Relationships between Parental Education and Overweight with Childhood Overweight and Physical Activity in 9-11 Year Old Children: Results from a 12-Country Study.

PLoS ONE. 2016;11(8):e0147746 DOI 10.1371/journal.pone.0147746

 

Journal Homepage

Journal Title: PLoS ONE

ISSN: 1932-6203 (Online)

Publisher: Public Library of Science (PLoS)

LCC Subject Category: Medicine | Science

Country of publisher: United States

Language of fulltext: English

Full-text formats available: PDF, HTML, XML

 

AUTHORS

Stella K Muthuri
Vincent O Onywera
Mark S Tremblay
Stephanie T Broyles
Jean-Philippe Chaput
Mikael Fogelholm
Gang Hu
Rebecca Kuriyan
Anura Kurpad
Estelle V Lambert
Carol Maher
José Maia
Victor Matsudo
Timothy Olds
Olga L Sarmiento
Martyn Standage
Catrine Tudor-Locke
Pei Zhao
Timothy S Church
Peter T Katzmarzyk
ISCOLE Research Group

EDITORIAL INFORMATION

Peer review

Editorial Board

Instructions for authors

Time From Submission to Publication: 24 weeks

 

Abstract | Full Text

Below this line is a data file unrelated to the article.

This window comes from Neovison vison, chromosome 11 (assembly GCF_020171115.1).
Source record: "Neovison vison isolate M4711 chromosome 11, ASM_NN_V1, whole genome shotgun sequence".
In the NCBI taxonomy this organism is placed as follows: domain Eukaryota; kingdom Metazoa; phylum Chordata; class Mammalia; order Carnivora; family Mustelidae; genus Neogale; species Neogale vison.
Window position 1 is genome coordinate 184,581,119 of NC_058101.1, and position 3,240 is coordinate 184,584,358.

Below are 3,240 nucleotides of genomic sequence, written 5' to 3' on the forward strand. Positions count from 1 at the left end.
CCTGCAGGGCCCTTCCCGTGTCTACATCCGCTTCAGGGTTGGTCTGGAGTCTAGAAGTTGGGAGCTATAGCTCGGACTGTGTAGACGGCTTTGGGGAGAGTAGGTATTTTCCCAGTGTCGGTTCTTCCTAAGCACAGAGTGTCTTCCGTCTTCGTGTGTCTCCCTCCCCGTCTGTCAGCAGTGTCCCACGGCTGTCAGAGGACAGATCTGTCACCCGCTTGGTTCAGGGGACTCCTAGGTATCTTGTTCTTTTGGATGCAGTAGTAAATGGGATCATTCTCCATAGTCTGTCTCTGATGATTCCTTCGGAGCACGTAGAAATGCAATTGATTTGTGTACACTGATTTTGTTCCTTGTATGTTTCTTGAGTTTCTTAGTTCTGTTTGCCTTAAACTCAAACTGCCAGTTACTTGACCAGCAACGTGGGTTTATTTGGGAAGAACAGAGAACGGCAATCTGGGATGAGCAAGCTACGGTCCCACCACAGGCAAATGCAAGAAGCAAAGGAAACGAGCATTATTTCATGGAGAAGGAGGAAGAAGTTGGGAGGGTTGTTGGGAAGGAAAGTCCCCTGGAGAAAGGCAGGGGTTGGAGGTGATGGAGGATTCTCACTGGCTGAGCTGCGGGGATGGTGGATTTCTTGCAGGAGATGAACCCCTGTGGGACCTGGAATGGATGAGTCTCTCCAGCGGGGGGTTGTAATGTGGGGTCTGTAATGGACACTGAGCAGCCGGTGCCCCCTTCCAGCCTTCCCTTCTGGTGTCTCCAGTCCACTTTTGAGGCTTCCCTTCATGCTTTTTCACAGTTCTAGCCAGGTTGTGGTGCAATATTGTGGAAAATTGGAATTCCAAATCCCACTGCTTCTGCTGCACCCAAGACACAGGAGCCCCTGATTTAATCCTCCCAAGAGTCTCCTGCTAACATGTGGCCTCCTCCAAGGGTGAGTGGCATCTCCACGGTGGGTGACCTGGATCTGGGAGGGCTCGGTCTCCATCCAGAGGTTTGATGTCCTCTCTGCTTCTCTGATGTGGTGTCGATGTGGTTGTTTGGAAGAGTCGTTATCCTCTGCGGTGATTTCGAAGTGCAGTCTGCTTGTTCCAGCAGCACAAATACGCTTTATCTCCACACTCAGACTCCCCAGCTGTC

BACKGROUND:Globally, the high prevalence of overweight and low levels of physical activity among children has serious implications for morbidity and premature mortality in adulthood. Various parental factors are associated with childhood overweight and physical activity. The objective of this paper was to investigate relationships between parental education or overweight, and (i) child overweight, (ii) child physical activity, and (iii) explore household coexistence of overweight, in a large international sample. METHODS:Data were collected from 4752 children (9-11 years) as part of the International Study of Childhood Obesity, Lifestyle and the Environment in 12 countries around the world. Physical activity of participating children was assessed by accelerometry, and body weight directly measured. Questionnaires were used to collect parents' education level, weight, and height. RESULTS:Maternal and paternal overweight were positively associated with child overweight. Higher household coexistence of parent-child overweight was observed among overweight children compared to the total sample. There was a positive relationship between maternal education and child overweight in Colombia 1.90 (1.23-2.94) [odds ratio (confidence interval)] and Kenya 4.80 (2.21-10.43), and a negative relationship between paternal education and child overweight in Brazil 0.55 (0.33-0.92) and the USA 0.54 (0.33-0.88). Maternal education was negatively associated with children meeting physical activity guidelines in Colombia 0.53 (0.33-0.85), Kenya 0.35 (0.19-0.63), and Portugal 0.54 (0.31-0.96). CONCLUSIONS:Results are aligned with previous studies showing positive associations between parental and child overweight in all countries, and positive relationships between parental education and child overweight or negative associations between parental education and child physical activity in lower economic status countries. Relationships between maternal and paternal education and child weight status and physical activity appear to be related to the developmental stage of different countries. Given these varied relationships, it is crucial to further explore familial factors when investigating child overweight and physical activity.